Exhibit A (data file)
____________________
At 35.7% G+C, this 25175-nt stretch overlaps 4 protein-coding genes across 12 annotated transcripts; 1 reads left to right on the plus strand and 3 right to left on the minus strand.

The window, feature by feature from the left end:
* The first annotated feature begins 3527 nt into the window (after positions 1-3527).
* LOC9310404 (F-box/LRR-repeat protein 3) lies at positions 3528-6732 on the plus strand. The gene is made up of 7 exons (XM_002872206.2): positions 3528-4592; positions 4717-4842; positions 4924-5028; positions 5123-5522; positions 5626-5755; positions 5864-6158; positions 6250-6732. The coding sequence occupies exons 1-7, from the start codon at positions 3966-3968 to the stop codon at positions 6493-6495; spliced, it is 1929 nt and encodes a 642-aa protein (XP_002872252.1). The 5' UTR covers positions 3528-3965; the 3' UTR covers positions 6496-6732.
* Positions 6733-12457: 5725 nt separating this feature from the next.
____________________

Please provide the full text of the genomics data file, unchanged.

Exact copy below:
At 35.7% G+C, this 25175-nt stretch overlaps 4 protein-coding genes across 12 annotated transcripts; 1 reads left to right on the plus strand and 3 right to left on the minus strand.

The window, feature by feature from the left end:
* The first annotated feature begins 3527 nt into the window (after positions 1-3527).
* LOC9310404 (F-box/LRR-repeat protein 3) lies at positions 3528-6732 on the plus strand. The gene is made up of 7 exons (XM_002872206.2): positions 3528-4592; positions 4717-4842; positions 4924-5028; positions 5123-5522; positions 5626-5755; positions 5864-6158; positions 6250-6732. The coding sequence occupies exons 1-7, from the start codon at positions 3966-3968 to the stop codon at positions 6493-6495; spliced, it is 1929 nt and encodes a 642-aa protein (XP_002872252.1). The 5' UTR covers positions 3528-3965; the 3' UTR covers positions 6496-6732.
* Positions 6733-12457: 5725 nt separating this feature from the next.